Jordan’s water security is central to the country’s stabilizing role in the Middle East. Yet Jordan is extremely vulnerable as it is experiencing many freshwater challenges that include a long-term drought, transboundary water competition, and the influx of hundreds of thousands of Syrian refugees. The Jordan Water Project is an international interdisciplinary effort aimed at developing a hydroeconomic systems model to quantitatively evaluate policies such as subsidies, water markets, and institutional changes. The project aims to provide sound analysis and practical solutions to help improve water security using Jordan as a model system.
The third Arab Water Week convened this week in Jordan to examine and explore innovative and sustainable solutions for the water sector in the region. As one of the four poorest countries in the world in terms of freshwater supply, Jordan is an appropriate setting to discuss the future of water security in the region. Jordan is experiencing many of the water challenges that are indicative of the Middle East, including severely limited water supplies, a long-term drought, rapid population growth and demographic shifts, climate change and variability, transboundary competition for shared freshwater resources, limited groundwater supplies, and institutional difficulties. Currently, much of the urban population receives only 12 hours of piped freshwater supply per week.
While policy-makers as well as aid and development agencies seek solutions to alleviate poverty, resolve conflict, and improve conditions that are breeding grounds for extremism in the region, it is important that water security be a key part of the equation. His Excellency Dr. Hazim El-Naser, Jordan Minister of Water and Irrigation, recently spoke at Stanford University in California and remarked that the Arab Spring uprisings came about in part because of water scarcity and related issues such as high food prices that had little to do with freedom and democracy. In Jordan, the recent influx of several hundred thousand Syrian refugees has put undo stress on the provision of services, including supplying freshwater. There is mounting evidence that average rainfall in Jordan has been declining over the past few decades, and climate models predict a 2.5 degrees Celsius rise in temperatures by mid-century, making a dire situation even worse.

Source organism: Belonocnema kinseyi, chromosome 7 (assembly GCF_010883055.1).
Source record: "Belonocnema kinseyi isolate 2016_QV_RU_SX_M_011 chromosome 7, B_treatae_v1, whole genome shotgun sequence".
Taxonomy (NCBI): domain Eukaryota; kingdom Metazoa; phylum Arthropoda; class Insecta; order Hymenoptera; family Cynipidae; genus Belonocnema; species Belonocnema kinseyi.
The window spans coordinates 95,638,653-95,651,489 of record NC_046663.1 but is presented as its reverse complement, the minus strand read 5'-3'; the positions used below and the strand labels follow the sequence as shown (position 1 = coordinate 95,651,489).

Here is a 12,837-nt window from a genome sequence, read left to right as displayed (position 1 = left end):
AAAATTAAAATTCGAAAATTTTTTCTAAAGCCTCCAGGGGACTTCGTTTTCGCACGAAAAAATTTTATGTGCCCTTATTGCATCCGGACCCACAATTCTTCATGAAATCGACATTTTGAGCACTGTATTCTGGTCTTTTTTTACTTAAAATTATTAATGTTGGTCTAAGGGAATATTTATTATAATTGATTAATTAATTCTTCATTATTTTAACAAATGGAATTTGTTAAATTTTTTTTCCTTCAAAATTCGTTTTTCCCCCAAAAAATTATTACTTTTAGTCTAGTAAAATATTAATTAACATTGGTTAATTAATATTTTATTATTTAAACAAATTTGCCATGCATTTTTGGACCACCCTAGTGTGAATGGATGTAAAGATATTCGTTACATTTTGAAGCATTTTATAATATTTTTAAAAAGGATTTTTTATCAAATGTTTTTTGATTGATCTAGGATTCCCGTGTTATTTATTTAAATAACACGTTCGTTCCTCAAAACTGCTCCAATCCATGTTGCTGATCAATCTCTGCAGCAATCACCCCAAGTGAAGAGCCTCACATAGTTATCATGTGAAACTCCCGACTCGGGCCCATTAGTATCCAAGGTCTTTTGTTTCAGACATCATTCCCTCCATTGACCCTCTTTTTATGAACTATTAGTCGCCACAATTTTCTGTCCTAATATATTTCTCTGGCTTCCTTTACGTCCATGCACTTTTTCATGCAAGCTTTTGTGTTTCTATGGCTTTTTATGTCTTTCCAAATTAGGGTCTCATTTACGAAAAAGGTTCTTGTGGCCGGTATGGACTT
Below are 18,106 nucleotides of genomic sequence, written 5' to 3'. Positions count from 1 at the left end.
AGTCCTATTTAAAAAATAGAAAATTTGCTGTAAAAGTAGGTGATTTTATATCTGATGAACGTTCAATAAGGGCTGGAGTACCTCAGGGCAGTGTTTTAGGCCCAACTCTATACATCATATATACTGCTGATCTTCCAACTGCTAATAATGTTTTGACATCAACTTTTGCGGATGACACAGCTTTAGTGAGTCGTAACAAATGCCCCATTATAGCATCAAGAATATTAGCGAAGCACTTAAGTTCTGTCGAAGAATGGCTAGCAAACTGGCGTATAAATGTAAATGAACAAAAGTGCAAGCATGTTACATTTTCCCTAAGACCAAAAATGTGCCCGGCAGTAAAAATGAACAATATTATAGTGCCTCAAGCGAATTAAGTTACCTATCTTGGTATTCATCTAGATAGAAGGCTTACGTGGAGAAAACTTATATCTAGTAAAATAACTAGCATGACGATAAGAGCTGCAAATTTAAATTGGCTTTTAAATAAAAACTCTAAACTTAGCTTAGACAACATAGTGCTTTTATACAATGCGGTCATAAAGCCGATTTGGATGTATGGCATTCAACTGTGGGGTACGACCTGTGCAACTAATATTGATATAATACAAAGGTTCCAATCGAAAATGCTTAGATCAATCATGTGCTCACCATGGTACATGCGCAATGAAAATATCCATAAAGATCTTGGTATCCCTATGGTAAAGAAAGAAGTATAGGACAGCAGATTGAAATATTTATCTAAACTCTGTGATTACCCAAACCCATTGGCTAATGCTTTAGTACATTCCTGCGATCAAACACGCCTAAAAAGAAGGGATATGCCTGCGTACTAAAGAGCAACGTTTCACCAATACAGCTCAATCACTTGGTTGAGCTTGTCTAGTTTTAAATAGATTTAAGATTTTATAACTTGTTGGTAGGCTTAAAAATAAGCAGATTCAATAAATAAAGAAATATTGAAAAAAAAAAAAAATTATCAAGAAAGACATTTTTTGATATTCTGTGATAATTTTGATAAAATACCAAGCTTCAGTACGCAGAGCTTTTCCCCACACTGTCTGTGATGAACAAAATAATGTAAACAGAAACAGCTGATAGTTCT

The Jordan Water Project (JWP) was initiated to examine these challenges and provide sound analysis and evaluation of practical solutions to improve water security in the country. This effort is supported by an international consortium of scientific research agencies (including the U.S. National Science Foundation) with further assistance from USAID. Team members range from hydrologist to economists, and include experts from the U.S., Canada, Germany, the UK, and Jordan. The JWP is part of Stanford University’s Global Freshwater Initiative through Stanford’s Woods Institute for the Environment. With the cooperation and endorsement of Jordan’s Ministry of Water and Irrigation, we are developing an integrated framework to quantitatively evaluate water policy interventions in water-stressed countries using Jordan to demonstrate the systems approach. The team is building a hydroeconomic simulation tool to explore ways to enhance the sustainability of freshwater systems through such innovations as optimized allocation procedures, subsidies, tariffs, water-lease markets, infrastructural changes, technological enhancements, and improvements in transboundary institutions. Our team looks forward to providing useful information and a tool that offers practical guidance aimed at ensuring Jordan’s future water security.
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